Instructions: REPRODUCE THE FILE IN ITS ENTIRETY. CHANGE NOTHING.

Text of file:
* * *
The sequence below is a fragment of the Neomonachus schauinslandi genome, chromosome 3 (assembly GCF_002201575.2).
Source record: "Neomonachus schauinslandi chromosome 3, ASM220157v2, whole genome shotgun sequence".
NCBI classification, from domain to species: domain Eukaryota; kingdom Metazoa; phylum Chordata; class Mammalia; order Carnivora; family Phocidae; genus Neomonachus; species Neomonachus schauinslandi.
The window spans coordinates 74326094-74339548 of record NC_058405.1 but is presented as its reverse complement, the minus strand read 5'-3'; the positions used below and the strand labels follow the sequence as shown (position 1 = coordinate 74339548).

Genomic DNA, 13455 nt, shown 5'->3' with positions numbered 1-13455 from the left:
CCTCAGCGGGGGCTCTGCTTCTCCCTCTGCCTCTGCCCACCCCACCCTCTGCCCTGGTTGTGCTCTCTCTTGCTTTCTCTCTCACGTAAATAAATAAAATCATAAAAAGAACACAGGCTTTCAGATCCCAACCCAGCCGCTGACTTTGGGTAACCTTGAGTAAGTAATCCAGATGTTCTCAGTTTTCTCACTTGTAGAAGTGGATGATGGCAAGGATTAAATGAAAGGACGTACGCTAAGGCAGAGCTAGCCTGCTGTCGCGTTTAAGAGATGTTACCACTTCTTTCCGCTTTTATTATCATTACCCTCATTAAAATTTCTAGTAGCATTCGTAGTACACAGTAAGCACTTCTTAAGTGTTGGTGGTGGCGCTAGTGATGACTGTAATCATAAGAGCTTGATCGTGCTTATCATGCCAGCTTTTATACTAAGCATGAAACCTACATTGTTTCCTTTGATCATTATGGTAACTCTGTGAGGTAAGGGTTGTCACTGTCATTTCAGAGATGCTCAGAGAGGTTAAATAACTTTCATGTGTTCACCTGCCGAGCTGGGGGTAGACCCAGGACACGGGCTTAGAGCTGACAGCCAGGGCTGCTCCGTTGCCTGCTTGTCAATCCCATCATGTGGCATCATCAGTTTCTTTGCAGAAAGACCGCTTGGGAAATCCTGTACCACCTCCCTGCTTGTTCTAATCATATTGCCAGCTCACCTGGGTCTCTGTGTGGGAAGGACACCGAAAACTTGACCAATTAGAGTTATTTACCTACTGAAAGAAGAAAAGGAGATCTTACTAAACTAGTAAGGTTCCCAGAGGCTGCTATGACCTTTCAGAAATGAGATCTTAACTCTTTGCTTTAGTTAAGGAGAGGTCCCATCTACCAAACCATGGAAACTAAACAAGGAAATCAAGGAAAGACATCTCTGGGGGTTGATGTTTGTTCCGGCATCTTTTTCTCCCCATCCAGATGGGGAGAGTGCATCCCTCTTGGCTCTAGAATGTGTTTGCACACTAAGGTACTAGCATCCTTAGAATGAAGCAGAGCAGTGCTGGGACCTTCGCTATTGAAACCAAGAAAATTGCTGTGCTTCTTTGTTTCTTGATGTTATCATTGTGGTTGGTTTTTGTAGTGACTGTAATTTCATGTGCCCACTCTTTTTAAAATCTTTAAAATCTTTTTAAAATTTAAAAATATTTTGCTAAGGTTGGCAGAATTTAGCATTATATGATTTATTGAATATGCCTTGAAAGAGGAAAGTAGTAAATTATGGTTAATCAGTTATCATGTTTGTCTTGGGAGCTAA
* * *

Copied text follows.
The sequence below is a fragment of the Neomonachus schauinslandi genome, chromosome 3 (assembly GCF_002201575.2).
Source record: "Neomonachus schauinslandi chromosome 3, ASM220157v2, whole genome shotgun sequence".
NCBI classification, from domain to species: domain Eukaryota; kingdom Metazoa; phylum Chordata; class Mammalia; order Carnivora; family Phocidae; genus Neomonachus; species Neomonachus schauinslandi.
The window spans coordinates 74326094-74339548 of record NC_058405.1 but is presented as its reverse complement, the minus strand read 5'-3'; the positions used below and the strand labels follow the sequence as shown (position 1 = coordinate 74339548).

Genomic DNA, 13455 nt, shown 5'->3' with positions numbered 1-13455 from the left:
CCTCAGCGGGGGCTCTGCTTCTCCCTCTGCCTCTGCCCACCCCACCCTCTGCCCTGGTTGTGCTCTCTCTTGCTTTCTCTCTCACGTAAATAAATAAAATCATAAAAAGAACACAGGCTTTCAGATCCCAACCCAGCCGCTGACTTTGGGTAACCTTGAGTAAGTAATCCAGATGTTCTCAGTTTTCTCACTTGTAGAAGTGGATGATGGCAAGGATTAAATGAAAGGACGTACGCTAAGGCAGAGCTAGCCTGCTGTCGCGTTTAAGAGATGTTACCACTTCTTTCCGCTTTTATTATCATTACCCTCATTAAAATTTCTAGTAGCATTCGTAGTACACAGTAAGCACTTCTTAAGTGTTGGTGGTGGCGCTAGTGATGACTGTAATCATAAGAGCTTGATCGTGCTTATCATGCCAGCTTTTATACTAAGCATGAAACCTACATTGTTTCCTTTGATCATTATGGTAACTCTGTGAGGTAAGGGTTGTCACTGTCATTTCAGAGATGCTCAGAGAGGTTAAATAACTTTCATGTGTTCACCTGCCGAGCTGGGGGTAGACCCAGGACACGGGCTTAGAGCTGACAGCCAGGGCTGCTCCGTTGCCTGCTTGTCAATCCCATCATGTGGCATCATCAGTTTCTTTGCAGAAAGACCGCTTGGGAAATCCTGTACCACCTCCCTGCTTGTTCTAATCATATTGCCAGCTCACCTGGGTCTCTGTGTGGGAAGGACACCGAAAACTTGACCAATTAGAGTTATTTACCTACTGAAAGAAGAAAAGGAGATCTTACTAAACTAGTAAGGTTCCCAGAGGCTGCTATGACCTTTCAGAAATGAGATCTTAACTCTTTGCTTTAGTTAAGGAGAGGTCCCATCTACCAAACCATGGAAACTAAACAAGGAAATCAAGGAAAGACATCTCTGGGGGTTGATGTTTGTTCCGGCATCTTTTTCTCCCCATCCAGATGGGGAGAGTGCATCCCTCTTGGCTCTAGAATGTGTTTGCACACTAAGGTACTAGCATCCTTAGAATGAAGCAGAGCAGTGCTGGGACCTTCGCTATTGAAACCAAGAAAATTGCTGTGCTTCTTTGTTTCTTGATGTTATCATTGTGGTTGGTTTTTGTAGTGACTGTAATTTCATGTGCCCACTCTTTTTAAAATCTTTAAAATCTTTTTAAAATTTAAAAATATTTTGCTAAGGTTGGCAGAATTTAGCATTATATGATTTATTGAATATGCCTTGAAAGAGGAAAGTAGTAAATTATGGTTAATCAGTTATCATGTTTGTCTTGGGAGCTAA